The Road Taken

This essay was awarded an honorable mention in Notre Dame Magazine’s 2021 Young Alumni Essay Contest. It was originally published at

Photo by Bruno Ticianelli on

The snap of a bone set in motion the next 40 years.

On that Saturday morning in April, the sun coated the road sleepily as my mom and two friends biked down Jericho Turnpike in Long Island. Usually rush-hour cars honked and skidded angrily along this highway, but on weekends it stretched calmly ahead, flat and empty.

With cycling shoes clipped firmly into the pedals of her new red Italian racing bike — the most expensive item she’d ever owned — my mom rode behind her two friends. The wind beat against her back, curls escaping her ponytail and whipping madly across her face. As the trio hit a stretch without any stores, a black cloud loomed suddenly and inexplicably behind them.

Screeech! My mom’s bike skidded left with the car’s impact, sliding below the wheels and breaking into jagged pieces as it tore into the tar below. Her body went right, sailing through the air with her feet still clipped onto the bike, joints twisting and cracking as she fell. She remembers looking down at herself from above and seeing her leg bent in a C-shape and white bone jutting out surreally from her left ankle. She was conscious but felt no pain.

In a way, the day of the accident was the first day of the rest of her life.


“We’re not sure we can save your leg,” the doctor said.

My mom, only 17 at the time, was alone in the hospital when she heard that news, realizing for the first time the severity of her injury.

The pain that was mysteriously absent at the time of the accident roared through her body now. As she dozed in and out of morphine-fueled sleep, her body kept bracing for impact, reliving the trauma repeatedly. Medication muted the pain for 30 minutes and then she’d wait three more hours for the next shot. She didn’t know how much more of it she could take.

After she’d spent two weeks in the hospital her orthopedist, Dr. Helou, knew her treatment was at a crossroads. They’d staved off infections but with her ankle crushed, what could they do now? Amputation was a logical option, but here was an athletic teenage girl with an entire life ahead of her. There had to be another way.

Dr. Helou turned to my grandparents. He told them this injury was more than he could handle and he’d been praying. One night after church, he’d returned to his office to see a medical journal spread open to a full-page article by a man named Dr. Howard Rosen — an orthopedic surgeon at the Hospital for Joint Diseases who was performing internal fixation — a new, European method of repairing complicated fractures with plates and screws. The method was rare in the United States at the time, but there was hope.

“I’m going to give you her X-rays,” Dr. Helou said to my grandfather. “You go to the hospital first thing Monday morning and beg to see Dr. Rosen. It’s what I would do if it were my own daughter.”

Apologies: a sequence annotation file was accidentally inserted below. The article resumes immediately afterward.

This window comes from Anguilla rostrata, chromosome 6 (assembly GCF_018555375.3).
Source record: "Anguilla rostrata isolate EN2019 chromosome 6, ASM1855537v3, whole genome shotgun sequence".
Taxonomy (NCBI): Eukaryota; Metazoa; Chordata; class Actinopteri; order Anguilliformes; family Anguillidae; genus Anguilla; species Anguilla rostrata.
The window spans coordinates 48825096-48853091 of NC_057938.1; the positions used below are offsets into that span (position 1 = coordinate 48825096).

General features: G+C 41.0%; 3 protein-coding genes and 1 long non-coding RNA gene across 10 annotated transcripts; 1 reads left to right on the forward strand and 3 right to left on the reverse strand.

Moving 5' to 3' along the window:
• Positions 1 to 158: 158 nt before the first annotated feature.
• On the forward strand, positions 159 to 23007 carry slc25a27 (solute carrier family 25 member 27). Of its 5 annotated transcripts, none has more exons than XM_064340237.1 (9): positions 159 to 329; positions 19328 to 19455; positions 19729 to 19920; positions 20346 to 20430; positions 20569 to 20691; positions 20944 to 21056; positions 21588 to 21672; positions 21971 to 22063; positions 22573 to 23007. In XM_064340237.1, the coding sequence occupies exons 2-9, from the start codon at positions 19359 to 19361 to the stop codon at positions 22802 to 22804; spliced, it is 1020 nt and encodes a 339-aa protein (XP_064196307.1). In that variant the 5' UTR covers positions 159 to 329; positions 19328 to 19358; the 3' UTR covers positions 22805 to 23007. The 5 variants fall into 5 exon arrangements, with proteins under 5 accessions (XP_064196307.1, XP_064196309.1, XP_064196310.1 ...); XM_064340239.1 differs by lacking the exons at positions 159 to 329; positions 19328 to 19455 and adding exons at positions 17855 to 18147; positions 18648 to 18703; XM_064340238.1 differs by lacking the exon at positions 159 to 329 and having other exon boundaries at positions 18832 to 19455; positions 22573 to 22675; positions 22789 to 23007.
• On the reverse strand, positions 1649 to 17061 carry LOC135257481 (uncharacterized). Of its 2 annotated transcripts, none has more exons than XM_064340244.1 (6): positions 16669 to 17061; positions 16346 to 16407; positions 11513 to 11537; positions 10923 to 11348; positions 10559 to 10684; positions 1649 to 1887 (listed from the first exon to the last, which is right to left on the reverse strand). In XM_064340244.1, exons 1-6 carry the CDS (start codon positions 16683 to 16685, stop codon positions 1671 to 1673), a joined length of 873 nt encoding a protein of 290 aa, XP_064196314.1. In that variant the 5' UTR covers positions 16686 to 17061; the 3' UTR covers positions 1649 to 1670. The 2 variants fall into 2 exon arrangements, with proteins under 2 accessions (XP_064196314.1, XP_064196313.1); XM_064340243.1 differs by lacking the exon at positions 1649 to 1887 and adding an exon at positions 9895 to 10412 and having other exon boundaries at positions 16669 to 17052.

When my grandpa arrived, the waiting room was already packed. A sympathetic receptionist brought him around back to Dr. Rosen’s office so he’d be the first in line when the doctor got back from surgery.

When Dr. Rosen finally walked in six hours later, he was warm and friendly, with a perfectly manicured handlebar moustache and pristine spectacles that did not reveal that he’d come right from an intense operating room. Hours earlier he’d repaired the ankle of a Long Island woman who’d been in a horrific car accident. He thought my mom’s injury looked similar.  

“I’ll do it,” he said. “I think I can help her walk again.”

With those words, my mom’s long road to healing began.


A few years before my mom’s accident, writer and essayist Susan Sontag famously wrote, “Everyone who is born holds dual citizenship, in the kingdom of the well and in the kingdom of the sick.”

My mom has traveled between these kingdoms more than once in her 59 years, undergoing the biking accident, breast cancer and a life-threatening tumor on her adrenal gland.

When she returned from the hospital after giving birth to my youngest sister, she opened the New York Times issues she’d missed during a long and arduous last month of pregnancy.

She’d been thinking lately about Dr. Rosen, her very first guide back to the kingdom of the well. Not only did he rebuild her ankle, but she hardly had any pain and could do pretty much any activity other than running. He’d said to her after surgery, “If I buy you 10 years’ time and in 10 years they have better ankle replacement available, I would consider that a success.”

In the years since the accident, she’d gotten married, moved to a new state, bought a house and become a mother. She was going to give him a call and say, “Dr. Rosen, you told me you’d give me 10 years, but I got 20! And look, I have four beautiful children now.” Maybe she’d even send a photograph of the family.

But just as Dr. Helou had fortuitously opened the medical journal so many years earlier to see Dr. Rosen’s article, so did my mom open the New York Times to see Dr. Rosen’s obituary spreading across a full page.

Her heart sank. She wanted to thank him but he was already gone — taken by cancer, an illness that no number of plates and screws could cure.


In my childhood backyard, there are two tall pine trees that tower over my bedroom window. During thunderstorms, these trees sway back and forth, branches fluttering about angrily. I used to peer out of my window on stormy nights with worry.

“What if they fall on me?” I asked. “What if they crash through my bedroom?”